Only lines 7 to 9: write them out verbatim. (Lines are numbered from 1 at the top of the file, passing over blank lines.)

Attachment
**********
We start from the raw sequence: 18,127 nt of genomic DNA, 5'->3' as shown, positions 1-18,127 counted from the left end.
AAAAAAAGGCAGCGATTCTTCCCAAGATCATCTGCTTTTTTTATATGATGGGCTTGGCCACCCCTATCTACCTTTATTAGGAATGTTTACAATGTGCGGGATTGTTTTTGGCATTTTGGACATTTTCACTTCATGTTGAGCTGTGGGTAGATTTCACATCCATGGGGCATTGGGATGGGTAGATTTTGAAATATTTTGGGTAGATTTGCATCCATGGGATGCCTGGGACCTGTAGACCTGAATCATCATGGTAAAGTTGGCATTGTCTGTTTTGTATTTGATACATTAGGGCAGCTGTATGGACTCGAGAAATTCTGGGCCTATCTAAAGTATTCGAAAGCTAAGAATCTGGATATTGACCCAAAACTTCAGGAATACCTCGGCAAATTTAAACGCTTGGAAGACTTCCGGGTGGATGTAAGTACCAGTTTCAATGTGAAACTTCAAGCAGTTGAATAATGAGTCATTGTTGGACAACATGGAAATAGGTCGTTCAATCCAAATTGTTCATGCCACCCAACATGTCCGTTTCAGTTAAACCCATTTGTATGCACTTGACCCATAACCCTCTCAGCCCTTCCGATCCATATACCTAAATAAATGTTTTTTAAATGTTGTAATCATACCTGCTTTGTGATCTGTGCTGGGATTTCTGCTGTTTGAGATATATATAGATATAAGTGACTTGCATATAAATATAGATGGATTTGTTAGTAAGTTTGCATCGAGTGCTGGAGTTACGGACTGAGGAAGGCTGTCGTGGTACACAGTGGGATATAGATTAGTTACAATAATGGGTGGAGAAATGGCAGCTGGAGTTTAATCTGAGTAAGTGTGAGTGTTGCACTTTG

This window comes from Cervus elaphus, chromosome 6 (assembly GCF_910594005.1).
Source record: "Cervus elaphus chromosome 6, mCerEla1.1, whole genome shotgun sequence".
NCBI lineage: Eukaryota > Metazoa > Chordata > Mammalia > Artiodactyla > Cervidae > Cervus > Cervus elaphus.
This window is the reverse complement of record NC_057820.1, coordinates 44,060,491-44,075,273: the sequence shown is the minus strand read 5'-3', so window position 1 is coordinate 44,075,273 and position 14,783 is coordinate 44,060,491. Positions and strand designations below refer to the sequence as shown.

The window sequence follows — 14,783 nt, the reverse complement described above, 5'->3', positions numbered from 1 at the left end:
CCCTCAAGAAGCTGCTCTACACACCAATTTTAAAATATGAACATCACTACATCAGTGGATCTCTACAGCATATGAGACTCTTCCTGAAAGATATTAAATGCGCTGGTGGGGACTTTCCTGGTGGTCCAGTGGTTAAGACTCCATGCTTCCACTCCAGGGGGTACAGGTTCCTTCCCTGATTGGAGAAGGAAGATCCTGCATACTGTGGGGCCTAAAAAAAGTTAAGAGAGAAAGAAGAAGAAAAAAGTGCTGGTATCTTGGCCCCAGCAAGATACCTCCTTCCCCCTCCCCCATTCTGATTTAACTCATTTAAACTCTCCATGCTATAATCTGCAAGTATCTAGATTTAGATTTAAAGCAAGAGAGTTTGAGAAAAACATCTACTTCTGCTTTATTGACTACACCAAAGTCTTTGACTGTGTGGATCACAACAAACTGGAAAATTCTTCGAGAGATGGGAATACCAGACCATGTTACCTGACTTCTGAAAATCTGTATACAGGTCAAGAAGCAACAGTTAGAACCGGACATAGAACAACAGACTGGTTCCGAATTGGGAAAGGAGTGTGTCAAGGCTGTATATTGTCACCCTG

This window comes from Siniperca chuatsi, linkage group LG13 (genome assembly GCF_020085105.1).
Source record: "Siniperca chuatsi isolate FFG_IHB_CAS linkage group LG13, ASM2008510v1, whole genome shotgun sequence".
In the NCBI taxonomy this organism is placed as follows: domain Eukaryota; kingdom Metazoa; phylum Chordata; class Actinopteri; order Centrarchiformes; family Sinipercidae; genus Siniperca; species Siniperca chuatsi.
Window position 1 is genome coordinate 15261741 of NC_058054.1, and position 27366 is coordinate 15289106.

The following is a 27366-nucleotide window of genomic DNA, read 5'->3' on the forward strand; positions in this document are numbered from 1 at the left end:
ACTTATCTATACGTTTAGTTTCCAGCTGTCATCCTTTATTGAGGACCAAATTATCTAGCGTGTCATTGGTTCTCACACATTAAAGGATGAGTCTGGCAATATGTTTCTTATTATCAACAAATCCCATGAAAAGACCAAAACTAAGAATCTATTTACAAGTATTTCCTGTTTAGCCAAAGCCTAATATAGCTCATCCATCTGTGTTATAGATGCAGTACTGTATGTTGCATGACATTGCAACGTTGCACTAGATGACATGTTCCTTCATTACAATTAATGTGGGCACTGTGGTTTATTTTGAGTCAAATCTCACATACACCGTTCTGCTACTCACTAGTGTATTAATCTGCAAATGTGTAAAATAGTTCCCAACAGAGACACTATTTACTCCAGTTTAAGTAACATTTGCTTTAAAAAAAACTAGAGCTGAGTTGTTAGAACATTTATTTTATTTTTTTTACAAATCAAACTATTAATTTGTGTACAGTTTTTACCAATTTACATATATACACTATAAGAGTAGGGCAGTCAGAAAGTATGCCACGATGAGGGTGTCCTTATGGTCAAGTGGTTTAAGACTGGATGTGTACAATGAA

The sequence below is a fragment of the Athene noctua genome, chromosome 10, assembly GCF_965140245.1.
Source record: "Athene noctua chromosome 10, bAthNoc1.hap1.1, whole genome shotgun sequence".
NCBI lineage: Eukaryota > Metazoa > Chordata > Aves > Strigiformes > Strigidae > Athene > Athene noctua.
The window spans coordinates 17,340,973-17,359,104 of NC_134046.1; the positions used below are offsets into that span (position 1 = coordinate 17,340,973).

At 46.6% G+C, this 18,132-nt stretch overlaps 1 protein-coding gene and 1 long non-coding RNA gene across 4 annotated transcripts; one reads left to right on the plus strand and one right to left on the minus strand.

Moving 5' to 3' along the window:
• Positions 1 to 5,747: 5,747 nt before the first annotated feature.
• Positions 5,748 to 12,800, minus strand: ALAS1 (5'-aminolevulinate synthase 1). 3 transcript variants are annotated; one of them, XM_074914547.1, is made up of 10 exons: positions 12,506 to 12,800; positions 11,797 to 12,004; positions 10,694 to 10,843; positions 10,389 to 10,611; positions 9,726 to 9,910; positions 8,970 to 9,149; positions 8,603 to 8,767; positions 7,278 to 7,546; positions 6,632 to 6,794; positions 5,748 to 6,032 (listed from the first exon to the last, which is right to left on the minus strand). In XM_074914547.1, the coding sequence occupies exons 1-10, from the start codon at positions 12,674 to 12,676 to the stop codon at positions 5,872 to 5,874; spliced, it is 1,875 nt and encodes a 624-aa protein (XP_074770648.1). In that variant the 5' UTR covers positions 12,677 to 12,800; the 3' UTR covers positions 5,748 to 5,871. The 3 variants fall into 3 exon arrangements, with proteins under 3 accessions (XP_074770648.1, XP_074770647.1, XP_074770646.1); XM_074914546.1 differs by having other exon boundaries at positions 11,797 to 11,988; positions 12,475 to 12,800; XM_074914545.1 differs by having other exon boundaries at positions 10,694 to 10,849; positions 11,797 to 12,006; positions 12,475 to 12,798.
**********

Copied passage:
The window sequence follows — 14,783 nt, the reverse complement described above, 5'->3', positions numbered from 1 at the left end:
CCCTCAAGAAGCTGCTCTACACACCAATTTTAAAATATGAACATCACTACATCAGTGGATCTCTACAGCATATGAGACTCTTCCTGAAAGATATTAAATGCGCTGGTGGGGACTTTCCTGGTGGTCCAGTGGTTAAGACTCCATGCTTCCACTCCAGGGGGTACAGGTTCCTTCCCTGATTGGAGAAGGAAGATCCTGCATACTGTGGGGCCTAAAAAAAGTTAAGAGAGAAAGAAGAAGAAAAAAGTGCTGGTATCTTGGCCCCAGCAAGATACCTCCTTCCCCCTCCCCCATTCTGATTTAACTCATTTAAACTCTCCATGCTATAATCTGCAAGTATCTAGATTTAGATTTAAAGCAAGAGAGTTTGAGAAAAACATCTACTTCTGCTTTATTGACTACACCAAAGTCTTTGACTGTGTGGATCACAACAAACTGGAAAATTCTTCGAGAGATGGGAATACCAGACCATGTTACCTGACTTCTGAAAATCTGTATACAGGTCAAGAAGCAACAGTTAGAACCGGACATAGAACAACAGACTGGTTCCGAATTGGGAAAGGAGTGTGTCAAGGCTGTATATTGTCACCCTG

This window comes from Siniperca chuatsi, linkage group LG13 (genome assembly GCF_020085105.1).